Tank Culture of Tilapia (part 5)
Harvesting and marketing
In the southern U.S., tank culture of tilapia is carried out primarily for the live fish market. The harvesting of tilapia requires a certain amount of preparation and special handling. The generally accepted size for the live tilapia market is approximately 1.5 pounds (680 g), although fish weighing as little 0.75 pound (340 g) and as much as 2.0 pounds (908 g) will find acceptance in some areas. As the average weight of the stock in a tank approaches market size, buyers, harvest crews and live haul transporters should be coordinated.
Tilapia are usually prepared for sale by purging them, or withholding feed for a period before harvest and transporting. This allows the fish to rid their digestive systems of wastes and improves conditions in the hauling hauling tanks during transport to market. Purging time varies and is influenced by water quality conditions, the type of feed and its ingredients, and the preferences of the marketplace. Withholding feed for 3 to 5 days before harvesting and marketing is common. During that time, water should be exchanged to improve water quality and reduce temperature. Lowering the temperature to about 72 °F (22 °C) slows the activity and the metabolism of the fish and increases the dissolved oxygen in the hauling tanks. Fish grown in recirculating systems often develop off-flavor, which is thought to be caused by the fish feed or bacterial content of the culture system. Purging helps reduce off-flavor problems and may cause the fish to begin utilizing fat reserves where the compounds that cause off-flavor may be concentrated.
Rock salt or non-iodized salt should be added to the hauling tank to help alleviate stressful conditions. Food grade salt that contains the anti-caking agent yellow prussiate of soda (sodium ferrocyanide) should not be used, because this cyanide-based compound is toxic to fish. Although it is not currently approved for food fish, rock salt is classified as Low Regulatory Priority (LRP) by the U.S. Food and Drug Administration. Dissolving salt in the transport water brings the salt concentration of the hauling water up to the salt concentration of the fish’s blood. Rates of about 6.5 pounds of salt per 100 gallons of water are recommended. This equates to a salinity of about 7.8 parts per thousand (ppt). With appropriate preparation, live tilapia can be transported by truck for 18 hours or more with little mortality, and can be held for live sale for up to 1 week after harvest.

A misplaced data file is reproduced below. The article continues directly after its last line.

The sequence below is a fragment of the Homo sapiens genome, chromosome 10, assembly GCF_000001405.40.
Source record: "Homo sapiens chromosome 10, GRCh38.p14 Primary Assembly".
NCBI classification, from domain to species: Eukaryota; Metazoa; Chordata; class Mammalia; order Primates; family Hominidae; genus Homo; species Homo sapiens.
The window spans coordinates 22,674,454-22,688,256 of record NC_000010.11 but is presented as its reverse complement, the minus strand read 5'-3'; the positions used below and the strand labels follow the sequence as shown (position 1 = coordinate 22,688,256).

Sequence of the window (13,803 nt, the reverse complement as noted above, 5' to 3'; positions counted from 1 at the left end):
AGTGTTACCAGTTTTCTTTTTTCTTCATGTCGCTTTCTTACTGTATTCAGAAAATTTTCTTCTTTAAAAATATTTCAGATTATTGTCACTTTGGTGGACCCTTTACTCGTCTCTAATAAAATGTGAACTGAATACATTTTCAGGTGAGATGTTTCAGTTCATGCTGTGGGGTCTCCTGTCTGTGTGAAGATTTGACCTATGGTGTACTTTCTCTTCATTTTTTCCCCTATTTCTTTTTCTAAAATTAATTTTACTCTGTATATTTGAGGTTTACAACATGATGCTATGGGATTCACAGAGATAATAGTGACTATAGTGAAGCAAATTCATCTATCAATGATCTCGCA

Proper handling of fish during the harvesting stage enhances survival and ensures that strong fish will be available to the buyer in the event that fish must be held in a live facility before sale. Tanks should be drained to a water depth that is comfortable and safe for harvesters. A depth of about 50 inches (127 cm) is workable if fish are not so crowded that they jump excessively and risk injury to themselves or workers. Close attention should be paid during the draining and crowding process so that dissolved oxygen levels of 4.0 mg/L or greater are maintained. Stressing fish and causing mortality at this stage risks the resources that have been invested in the operation. Minimizing the number of times the fish are handled between the time they are captured in the culture tank and released into the live haul tank will significantly improve their survival when they reach the fish dealer’s facility. Scooping the fish in the same basket in which they are weighed and carried to the live haul tank reduces handling and the abrasion and removal of the fish’s slime coat.
Harvesters should wear protective eyewear or face shields, gloves, and chest waders or long pants to protect themselves from injury.
All parties involved—the fish producer, the live hauler and the fish dealer—should regard the live fish as a sensitive item, worthy of great care and proper handling, so that all are rewarded with the reputation of producing and delivering a high-quality product.
Much has been learned about the tank culture of tilapia since the early days of production. Successes and failures have added to our knowledge of system design, species selection, stock management and nutrition. There are a number of recurring short courses, workshops and conferences where prospective tank aquaculturists can learn to plan, design, build and operate facilities with confidence. Before putting significant capital at risk, it is to your advantage to use these resources, along with resources available on the Web and from your state Cooperative Extension Service.
Southern Regional Aquaculture Center, Publication No. 282, Revision June, 2009
Download: Tank Culture of Tilapia